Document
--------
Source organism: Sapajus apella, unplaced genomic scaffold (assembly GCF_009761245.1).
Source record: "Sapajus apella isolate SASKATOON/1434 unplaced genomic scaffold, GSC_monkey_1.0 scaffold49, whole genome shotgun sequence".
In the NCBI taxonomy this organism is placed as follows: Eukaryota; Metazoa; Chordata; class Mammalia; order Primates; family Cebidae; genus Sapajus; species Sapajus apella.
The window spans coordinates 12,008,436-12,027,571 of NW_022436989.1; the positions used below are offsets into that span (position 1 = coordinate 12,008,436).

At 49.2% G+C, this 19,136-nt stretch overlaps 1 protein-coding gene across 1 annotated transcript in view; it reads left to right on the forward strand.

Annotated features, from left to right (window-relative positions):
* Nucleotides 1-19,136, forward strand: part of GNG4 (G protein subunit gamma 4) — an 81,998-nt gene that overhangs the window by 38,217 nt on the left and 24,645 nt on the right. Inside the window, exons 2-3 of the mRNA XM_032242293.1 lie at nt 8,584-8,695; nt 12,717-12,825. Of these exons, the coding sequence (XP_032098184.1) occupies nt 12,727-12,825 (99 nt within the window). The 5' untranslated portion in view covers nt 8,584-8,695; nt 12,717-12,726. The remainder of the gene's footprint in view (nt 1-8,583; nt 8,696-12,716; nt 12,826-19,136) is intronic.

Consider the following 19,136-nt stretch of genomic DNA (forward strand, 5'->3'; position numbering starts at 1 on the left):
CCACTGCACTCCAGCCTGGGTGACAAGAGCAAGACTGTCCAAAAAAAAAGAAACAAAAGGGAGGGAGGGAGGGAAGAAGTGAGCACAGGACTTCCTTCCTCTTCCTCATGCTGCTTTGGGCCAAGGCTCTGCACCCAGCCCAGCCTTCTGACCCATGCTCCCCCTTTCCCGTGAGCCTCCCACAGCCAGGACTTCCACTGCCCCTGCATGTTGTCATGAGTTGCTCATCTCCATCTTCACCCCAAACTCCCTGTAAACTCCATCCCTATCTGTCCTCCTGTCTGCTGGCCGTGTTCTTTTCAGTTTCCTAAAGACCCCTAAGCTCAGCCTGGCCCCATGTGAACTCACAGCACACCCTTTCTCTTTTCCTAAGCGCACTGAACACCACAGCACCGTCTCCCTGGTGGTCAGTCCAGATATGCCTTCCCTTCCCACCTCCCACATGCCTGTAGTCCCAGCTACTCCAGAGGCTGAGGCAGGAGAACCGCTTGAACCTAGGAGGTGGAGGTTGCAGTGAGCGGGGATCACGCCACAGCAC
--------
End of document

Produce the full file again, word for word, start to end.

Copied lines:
Source organism: Sapajus apella, unplaced genomic scaffold (assembly GCF_009761245.1).
Source record: "Sapajus apella isolate SASKATOON/1434 unplaced genomic scaffold, GSC_monkey_1.0 scaffold49, whole genome shotgun sequence".
In the NCBI taxonomy this organism is placed as follows: Eukaryota; Metazoa; Chordata; class Mammalia; order Primates; family Cebidae; genus Sapajus; species Sapajus apella.
The window spans coordinates 12,008,436-12,027,571 of NW_022436989.1; the positions used below are offsets into that span (position 1 = coordinate 12,008,436).

At 49.2% G+C, this 19,136-nt stretch overlaps 1 protein-coding gene across 1 annotated transcript in view; it reads left to right on the forward strand.

Annotated features, from left to right (window-relative positions):
* Nucleotides 1-19,136, forward strand: part of GNG4 (G protein subunit gamma 4) — an 81,998-nt gene that overhangs the window by 38,217 nt on the left and 24,645 nt on the right. Inside the window, exons 2-3 of the mRNA XM_032242293.1 lie at nt 8,584-8,695; nt 12,717-12,825. Of these exons, the coding sequence (XP_032098184.1) occupies nt 12,727-12,825 (99 nt within the window). The 5' untranslated portion in view covers nt 8,584-8,695; nt 12,717-12,726. The remainder of the gene's footprint in view (nt 1-8,583; nt 8,696-12,716; nt 12,826-19,136) is intronic.

Consider the following 19,136-nt stretch of genomic DNA (forward strand, 5'->3'; position numbering starts at 1 on the left):
CCACTGCACTCCAGCCTGGGTGACAAGAGCAAGACTGTCCAAAAAAAAAGAAACAAAAGGGAGGGAGGGAGGGAAGAAGTGAGCACAGGACTTCCTTCCTCTTCCTCATGCTGCTTTGGGCCAAGGCTCTGCACCCAGCCCAGCCTTCTGACCCATGCTCCCCCTTTCCCGTGAGCCTCCCACAGCCAGGACTTCCACTGCCCCTGCATGTTGTCATGAGTTGCTCATCTCCATCTTCACCCCAAACTCCCTGTAAACTCCATCCCTATCTGTCCTCCTGTCTGCTGGCCGTGTTCTTTTCAGTTTCCTAAAGACCCCTAAGCTCAGCCTGGCCCCATGTGAACTCACAGCACACCCTTTCTCTTTTCCTAAGCGCACTGAACACCACAGCACCGTCTCCCTGGTGGTCAGTCCAGATATGCCTTCCCTTCCCACCTCCCACATGCCTGTAGTCCCAGCTACTCCAGAGGCTGAGGCAGGAGAACCGCTTGAACCTAGGAGGTGGAGGTTGCAGTGAGCGGGGATCACGCCACAGCAC